Today on the Doc On The Run Podcast, we’re talking about partial credit versus pass or fail with running injuries.
Don’t ever forget that when you get a running injury, the goal is not to heal the injury. The goal is to get back to running. And so, if you heal the injury and you get so weak and so stiff, that you wind up actually getting another overtraining injury, that is a failure.
The thing you have to really think about as you’re returning to running isn’t just about the possible other injuries you could get but incomplete healing because when you’re actually trying to run, when you’re making the transitions, when you’re trying to move from one phase of recovery to another, the goal is to always strengthen everything as much as possible without obviously causing a real injury to the specific injury that got you in the fracture walking boot, on the crutches or thinking about canceling your race.
I was thinking about this in terms of how it really is pass or fail. You don’t get partial credit. The way that I see it, if you were to call me and you told me that you have a marathon coming up and you want me to help you get to the marathon, if it’s possible for you to do it and I coach you through that process and then you break your metatarsal or you rupture your Achilles tendon or something that’s a complete and total failure. That is not a success, and I don’t get any partial credit for that.
It has to be a hundred percent that you actually get to do the thing that you want to do, and that thing is running. So, if you actually start recovering and you’re moving back through your routine and you’re in a fracture walking through for four weeks, and then you run, but because all you did was wait and wear the fracture walking boot and then your first time you go for a run, you actually get another stress reaction or you get another flare of tendinitis or you get another aggravation of the partial tear of your plantar fascia, well, then you get six weeks in a boot. That is a failure.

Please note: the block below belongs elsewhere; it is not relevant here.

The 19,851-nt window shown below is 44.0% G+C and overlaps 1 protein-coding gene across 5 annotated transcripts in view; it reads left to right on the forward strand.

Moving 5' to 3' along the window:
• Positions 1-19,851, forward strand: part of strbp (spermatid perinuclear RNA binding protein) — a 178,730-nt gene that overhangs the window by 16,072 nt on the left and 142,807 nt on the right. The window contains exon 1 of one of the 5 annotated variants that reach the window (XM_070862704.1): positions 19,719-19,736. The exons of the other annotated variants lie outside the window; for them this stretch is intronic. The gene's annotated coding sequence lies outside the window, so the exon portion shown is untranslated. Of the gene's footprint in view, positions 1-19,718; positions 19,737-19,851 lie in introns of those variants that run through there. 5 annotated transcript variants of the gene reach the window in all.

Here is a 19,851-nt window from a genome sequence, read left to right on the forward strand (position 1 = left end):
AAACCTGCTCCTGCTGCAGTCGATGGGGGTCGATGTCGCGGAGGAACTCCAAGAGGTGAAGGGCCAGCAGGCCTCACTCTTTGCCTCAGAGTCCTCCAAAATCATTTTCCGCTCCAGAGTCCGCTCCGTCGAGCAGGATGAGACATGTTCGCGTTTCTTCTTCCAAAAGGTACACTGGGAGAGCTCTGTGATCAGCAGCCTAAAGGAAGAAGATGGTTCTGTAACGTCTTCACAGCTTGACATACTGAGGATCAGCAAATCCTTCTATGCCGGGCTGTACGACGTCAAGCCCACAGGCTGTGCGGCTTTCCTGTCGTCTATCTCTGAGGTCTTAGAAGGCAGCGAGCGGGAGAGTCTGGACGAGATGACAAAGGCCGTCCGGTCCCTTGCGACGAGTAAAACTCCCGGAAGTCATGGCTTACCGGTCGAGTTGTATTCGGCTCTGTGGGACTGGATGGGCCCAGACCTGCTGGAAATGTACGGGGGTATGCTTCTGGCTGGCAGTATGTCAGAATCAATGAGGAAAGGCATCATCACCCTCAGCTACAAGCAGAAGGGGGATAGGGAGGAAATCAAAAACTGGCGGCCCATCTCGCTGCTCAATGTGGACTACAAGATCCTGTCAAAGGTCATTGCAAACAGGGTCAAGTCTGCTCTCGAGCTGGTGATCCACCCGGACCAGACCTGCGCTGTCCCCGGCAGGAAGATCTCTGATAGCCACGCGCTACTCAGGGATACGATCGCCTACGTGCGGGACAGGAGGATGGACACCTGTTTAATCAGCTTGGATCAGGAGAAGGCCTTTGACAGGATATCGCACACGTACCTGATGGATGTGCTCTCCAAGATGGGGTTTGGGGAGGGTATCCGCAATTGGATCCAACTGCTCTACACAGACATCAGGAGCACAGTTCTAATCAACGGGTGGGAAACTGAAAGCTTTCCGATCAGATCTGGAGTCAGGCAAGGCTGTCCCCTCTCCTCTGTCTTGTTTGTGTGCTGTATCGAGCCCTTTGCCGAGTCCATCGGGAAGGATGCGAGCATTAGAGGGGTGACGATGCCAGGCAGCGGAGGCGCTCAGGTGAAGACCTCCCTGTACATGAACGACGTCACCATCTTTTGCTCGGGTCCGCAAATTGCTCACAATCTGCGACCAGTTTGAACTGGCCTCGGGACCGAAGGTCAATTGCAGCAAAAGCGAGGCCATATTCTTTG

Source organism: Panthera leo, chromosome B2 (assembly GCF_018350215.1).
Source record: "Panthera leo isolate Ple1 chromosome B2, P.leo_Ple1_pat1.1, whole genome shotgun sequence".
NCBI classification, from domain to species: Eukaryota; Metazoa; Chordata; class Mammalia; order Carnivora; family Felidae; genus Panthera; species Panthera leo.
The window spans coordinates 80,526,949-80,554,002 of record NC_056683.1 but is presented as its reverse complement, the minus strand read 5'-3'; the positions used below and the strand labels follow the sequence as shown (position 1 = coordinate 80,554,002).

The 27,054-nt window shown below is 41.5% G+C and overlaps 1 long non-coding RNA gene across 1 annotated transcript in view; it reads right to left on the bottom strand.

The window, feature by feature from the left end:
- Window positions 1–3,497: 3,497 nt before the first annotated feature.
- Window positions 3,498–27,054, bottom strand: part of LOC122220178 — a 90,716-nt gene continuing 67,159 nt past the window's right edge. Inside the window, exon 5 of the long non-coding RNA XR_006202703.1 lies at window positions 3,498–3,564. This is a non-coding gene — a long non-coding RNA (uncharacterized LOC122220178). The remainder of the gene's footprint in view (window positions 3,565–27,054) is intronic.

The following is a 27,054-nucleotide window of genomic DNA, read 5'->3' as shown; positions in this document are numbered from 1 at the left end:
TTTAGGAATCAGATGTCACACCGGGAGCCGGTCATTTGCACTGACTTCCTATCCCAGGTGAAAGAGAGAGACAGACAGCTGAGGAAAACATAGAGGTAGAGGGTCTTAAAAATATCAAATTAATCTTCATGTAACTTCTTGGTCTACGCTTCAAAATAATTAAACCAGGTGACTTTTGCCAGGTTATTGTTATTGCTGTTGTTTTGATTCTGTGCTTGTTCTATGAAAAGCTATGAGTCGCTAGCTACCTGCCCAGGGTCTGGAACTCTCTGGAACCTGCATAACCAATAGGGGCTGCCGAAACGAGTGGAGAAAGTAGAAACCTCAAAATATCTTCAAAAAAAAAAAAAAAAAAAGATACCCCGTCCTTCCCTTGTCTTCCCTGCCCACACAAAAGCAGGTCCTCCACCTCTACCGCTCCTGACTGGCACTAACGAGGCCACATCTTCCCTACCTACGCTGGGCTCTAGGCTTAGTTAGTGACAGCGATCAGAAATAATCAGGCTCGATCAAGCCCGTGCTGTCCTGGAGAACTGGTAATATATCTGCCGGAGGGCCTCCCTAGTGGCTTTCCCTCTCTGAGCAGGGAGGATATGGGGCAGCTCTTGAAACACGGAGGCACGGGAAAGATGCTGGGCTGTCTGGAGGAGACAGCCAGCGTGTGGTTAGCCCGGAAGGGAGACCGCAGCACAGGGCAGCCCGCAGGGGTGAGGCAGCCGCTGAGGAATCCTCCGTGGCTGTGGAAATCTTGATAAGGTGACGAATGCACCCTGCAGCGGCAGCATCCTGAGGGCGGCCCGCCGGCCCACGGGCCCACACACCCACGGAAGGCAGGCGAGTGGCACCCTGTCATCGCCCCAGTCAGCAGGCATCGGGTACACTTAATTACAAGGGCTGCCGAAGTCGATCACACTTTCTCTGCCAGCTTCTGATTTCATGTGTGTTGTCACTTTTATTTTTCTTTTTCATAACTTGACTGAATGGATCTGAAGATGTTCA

So, when I talk about all this stuff that teaches you how to actually systematically figure out where you are in your recovery so that you can apply the appropriate amount of workouts, the appropriate amount of stress, so that you can actually strengthen everything and get back to running, it doesn’t just mean to go start running. It doesn’t just mean to start running as soon as possible. It means to test things in a very simple, but very systematic way. And that you already know how to do.
You learned how to do that when you’re running. You learned how to do that when you were training, and you learned how to do it to make it to your first race successfully. And once you know how to do that, you can do it to this process.
Everybody just gets so confused because you’re injured and you think that you have to have somebody in a white coat to tell you the magical answer, it doesn’t work that way. I have laid all of it out for you in the fast track challenge, where I’ll walk you through the process over three days. I have actually taken all the most important stuff that you need to do. The exercises that you really need to think about that your doctor isn’t telling you about and I put them in a new book that I wrote called the Running Injury Roadmap.
The Running Injury Roadmap will actually get you to refocus to actually think about the things that you know, and apply them to your situation right now. But you’ve got to go about this carefully and you have to be really diligent because it is pass or fail. Don’t ever forget that.